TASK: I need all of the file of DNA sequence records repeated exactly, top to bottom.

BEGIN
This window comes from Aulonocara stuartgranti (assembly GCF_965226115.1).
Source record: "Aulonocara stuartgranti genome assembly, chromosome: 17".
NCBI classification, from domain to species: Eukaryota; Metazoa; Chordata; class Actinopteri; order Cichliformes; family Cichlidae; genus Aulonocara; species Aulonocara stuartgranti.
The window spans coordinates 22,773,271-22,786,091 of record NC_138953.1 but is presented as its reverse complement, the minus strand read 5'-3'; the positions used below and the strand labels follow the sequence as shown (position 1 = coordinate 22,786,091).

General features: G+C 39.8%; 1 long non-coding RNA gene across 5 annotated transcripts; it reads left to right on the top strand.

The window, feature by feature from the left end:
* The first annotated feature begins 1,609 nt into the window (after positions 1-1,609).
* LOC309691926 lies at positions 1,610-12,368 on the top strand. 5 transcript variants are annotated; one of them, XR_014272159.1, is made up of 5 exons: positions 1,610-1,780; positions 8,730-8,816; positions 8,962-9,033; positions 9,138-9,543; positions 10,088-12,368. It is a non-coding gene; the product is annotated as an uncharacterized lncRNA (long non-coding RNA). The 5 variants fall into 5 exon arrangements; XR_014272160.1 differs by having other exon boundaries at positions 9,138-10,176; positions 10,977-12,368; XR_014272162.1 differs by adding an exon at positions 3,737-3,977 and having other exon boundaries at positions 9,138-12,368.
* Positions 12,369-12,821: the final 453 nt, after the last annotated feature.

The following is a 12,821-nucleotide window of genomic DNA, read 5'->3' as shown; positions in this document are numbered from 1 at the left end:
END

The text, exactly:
This window comes from Aulonocara stuartgranti (assembly GCF_965226115.1).
Source record: "Aulonocara stuartgranti genome assembly, chromosome: 17".
NCBI classification, from domain to species: Eukaryota; Metazoa; Chordata; class Actinopteri; order Cichliformes; family Cichlidae; genus Aulonocara; species Aulonocara stuartgranti.
The window spans coordinates 22,773,271-22,786,091 of record NC_138953.1 but is presented as its reverse complement, the minus strand read 5'-3'; the positions used below and the strand labels follow the sequence as shown (position 1 = coordinate 22,786,091).

General features: G+C 39.8%; 1 long non-coding RNA gene across 5 annotated transcripts; it reads left to right on the top strand.

The window, feature by feature from the left end:
* The first annotated feature begins 1,609 nt into the window (after positions 1-1,609).
* LOC309691926 lies at positions 1,610-12,368 on the top strand. 5 transcript variants are annotated; one of them, XR_014272159.1, is made up of 5 exons: positions 1,610-1,780; positions 8,730-8,816; positions 8,962-9,033; positions 9,138-9,543; positions 10,088-12,368. It is a non-coding gene; the product is annotated as an uncharacterized lncRNA (long non-coding RNA). The 5 variants fall into 5 exon arrangements; XR_014272160.1 differs by having other exon boundaries at positions 9,138-10,176; positions 10,977-12,368; XR_014272162.1 differs by adding an exon at positions 3,737-3,977 and having other exon boundaries at positions 9,138-12,368.
* Positions 12,369-12,821: the final 453 nt, after the last annotated feature.

The following is a 12,821-nucleotide window of genomic DNA, read 5'->3' as shown; positions in this document are numbered from 1 at the left end: